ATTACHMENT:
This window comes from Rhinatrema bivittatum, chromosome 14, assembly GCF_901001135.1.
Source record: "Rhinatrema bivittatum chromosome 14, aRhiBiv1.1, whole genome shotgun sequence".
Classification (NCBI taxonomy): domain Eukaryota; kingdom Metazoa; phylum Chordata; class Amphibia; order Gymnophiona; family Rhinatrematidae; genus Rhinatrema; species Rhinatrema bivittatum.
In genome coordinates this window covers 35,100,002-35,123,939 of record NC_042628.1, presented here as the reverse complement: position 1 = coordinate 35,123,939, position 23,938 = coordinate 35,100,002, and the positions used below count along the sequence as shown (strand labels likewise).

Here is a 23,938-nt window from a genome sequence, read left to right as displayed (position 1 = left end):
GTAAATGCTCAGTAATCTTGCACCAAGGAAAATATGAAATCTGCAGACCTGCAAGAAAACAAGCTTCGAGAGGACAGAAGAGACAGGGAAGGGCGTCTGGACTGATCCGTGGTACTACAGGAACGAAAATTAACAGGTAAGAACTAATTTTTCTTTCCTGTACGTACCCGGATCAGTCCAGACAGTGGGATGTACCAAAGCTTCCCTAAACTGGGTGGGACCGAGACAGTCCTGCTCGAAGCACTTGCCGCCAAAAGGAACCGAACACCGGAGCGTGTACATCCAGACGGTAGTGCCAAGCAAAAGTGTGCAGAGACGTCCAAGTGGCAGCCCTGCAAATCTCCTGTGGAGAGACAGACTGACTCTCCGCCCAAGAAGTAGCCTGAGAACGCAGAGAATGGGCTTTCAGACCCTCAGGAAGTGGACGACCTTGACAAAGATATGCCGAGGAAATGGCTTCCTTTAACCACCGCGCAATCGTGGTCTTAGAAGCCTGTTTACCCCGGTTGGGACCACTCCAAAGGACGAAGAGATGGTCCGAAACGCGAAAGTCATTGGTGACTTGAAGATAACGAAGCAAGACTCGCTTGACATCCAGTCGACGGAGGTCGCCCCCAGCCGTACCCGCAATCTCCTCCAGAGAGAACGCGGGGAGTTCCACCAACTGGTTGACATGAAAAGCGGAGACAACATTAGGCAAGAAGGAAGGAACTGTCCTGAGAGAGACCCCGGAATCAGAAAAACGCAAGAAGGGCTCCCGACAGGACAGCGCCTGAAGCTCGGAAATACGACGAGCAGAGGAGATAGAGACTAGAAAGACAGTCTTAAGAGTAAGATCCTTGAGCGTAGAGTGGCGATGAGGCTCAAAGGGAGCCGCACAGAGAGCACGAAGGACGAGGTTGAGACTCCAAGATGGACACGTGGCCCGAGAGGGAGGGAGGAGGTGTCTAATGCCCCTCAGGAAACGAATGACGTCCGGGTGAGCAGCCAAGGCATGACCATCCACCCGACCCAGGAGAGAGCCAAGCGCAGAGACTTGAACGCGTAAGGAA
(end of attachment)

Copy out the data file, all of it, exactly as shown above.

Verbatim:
This window comes from Rhinatrema bivittatum, chromosome 14, assembly GCF_901001135.1.
Source record: "Rhinatrema bivittatum chromosome 14, aRhiBiv1.1, whole genome shotgun sequence".
Classification (NCBI taxonomy): domain Eukaryota; kingdom Metazoa; phylum Chordata; class Amphibia; order Gymnophiona; family Rhinatrematidae; genus Rhinatrema; species Rhinatrema bivittatum.
In genome coordinates this window covers 35,100,002-35,123,939 of record NC_042628.1, presented here as the reverse complement: position 1 = coordinate 35,123,939, position 23,938 = coordinate 35,100,002, and the positions used below count along the sequence as shown (strand labels likewise).

Here is a 23,938-nt window from a genome sequence, read left to right as displayed (position 1 = left end):
GTAAATGCTCAGTAATCTTGCACCAAGGAAAATATGAAATCTGCAGACCTGCAAGAAAACAAGCTTCGAGAGGACAGAAGAGACAGGGAAGGGCGTCTGGACTGATCCGTGGTACTACAGGAACGAAAATTAACAGGTAAGAACTAATTTTTCTTTCCTGTACGTACCCGGATCAGTCCAGACAGTGGGATGTACCAAAGCTTCCCTAAACTGGGTGGGACCGAGACAGTCCTGCTCGAAGCACTTGCCGCCAAAAGGAACCGAACACCGGAGCGTGTACATCCAGACGGTAGTGCCAAGCAAAAGTGTGCAGAGACGTCCAAGTGGCAGCCCTGCAAATCTCCTGTGGAGAGACAGACTGACTCTCCGCCCAAGAAGTAGCCTGAGAACGCAGAGAATGGGCTTTCAGACCCTCAGGAAGTGGACGACCTTGACAAAGATATGCCGAGGAAATGGCTTCCTTTAACCACCGCGCAATCGTGGTCTTAGAAGCCTGTTTACCCCGGTTGGGACCACTCCAAAGGACGAAGAGATGGTCCGAAACGCGAAAGTCATTGGTGACTTGAAGATAACGAAGCAAGACTCGCTTGACATCCAGTCGACGGAGGTCGCCCCCAGCCGTACCCGCAATCTCCTCCAGAGAGAACGCGGGGAGTTCCACCAACTGGTTGACATGAAAAGCGGAGACAACATTAGGCAAGAAGGAAGGAACTGTCCTGAGAGAGACCCCGGAATCAGAAAAACGCAAGAAGGGCTCCCGACAGGACAGCGCCTGAAGCTCGGAAATACGACGAGCAGAGGAGATAGAGACTAGAAAGACAGTCTTAAGAGTAAGATCCTTGAGCGTAGAGTGGCGATGAGGCTCAAAGGGAGCCGCACAGAGAGCACGAAGGACGAGGTTGAGACTCCAAGATGGACACGTGGCCCGAGAGGGAGGGAGGAGGTGTCTAATGCCCCTCAGGAAACGAATGACGTCCGGGTGAGCAGCCAAGGCATGACCATCCACCCGACCCAGGAGAGAGCCAAGCGCAGAGACTTGAACGCGTAAGGAA